Will the latest proposed changes to NHS dental services make it easier to find an NHS dentist? A recent report by Professor Jimmy Steele of Newcastle University found that NHS funding of dentists should changed to encourage them to take more patients onto their lists and to focus their work on prevention as much as treatment.

This follows the controversial changes of 2006 when NHS dentists were no longer paid per treatment, but were paid a flat rate based on the amount of work they were contracted to do for the year. The new contracts proved unpopular with dentists and 2000 of them left the NHS when they were introduced in April 2006. Professor Steele’s review found that the reforms had, in some cases, led to dentists recalling patients too often and opting for unnecessarily expensive treatments.

Professor Steele’s report recommends that a significant part of dentists’ income (up to 50%) should come from the number of patients on their lists and also that dentists should be held accountable for work that is not good enough. Dentists would be encouraged to take on new patients and to build up relations with existing ones. They would have a responsibility to ensure that people understand about oral health and the importance of diet. The report also recommends what is essentially a 3 year warranty for dental operations so that a dentist would not be paid twice if remedial work had to be carried out within this time.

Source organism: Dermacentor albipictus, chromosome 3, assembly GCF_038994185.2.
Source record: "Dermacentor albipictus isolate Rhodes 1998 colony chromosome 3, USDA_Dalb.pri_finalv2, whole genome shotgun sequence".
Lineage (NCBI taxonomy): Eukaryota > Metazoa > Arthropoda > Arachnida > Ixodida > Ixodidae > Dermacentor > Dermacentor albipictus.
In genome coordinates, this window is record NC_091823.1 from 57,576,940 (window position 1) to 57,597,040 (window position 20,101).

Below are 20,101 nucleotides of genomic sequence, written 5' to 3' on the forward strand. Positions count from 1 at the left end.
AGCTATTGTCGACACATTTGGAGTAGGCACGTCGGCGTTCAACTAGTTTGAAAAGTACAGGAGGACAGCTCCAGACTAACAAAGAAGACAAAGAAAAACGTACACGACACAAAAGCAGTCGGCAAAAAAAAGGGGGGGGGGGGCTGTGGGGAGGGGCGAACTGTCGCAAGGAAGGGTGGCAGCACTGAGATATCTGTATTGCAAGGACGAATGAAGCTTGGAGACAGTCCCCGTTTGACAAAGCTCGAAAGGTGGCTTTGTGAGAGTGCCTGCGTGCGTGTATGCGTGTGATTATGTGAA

Andy Burnham, the Health Secretary, has accepted the proposals ‘in principle’ and has also admitted some of the criticism of the 2006 reforms.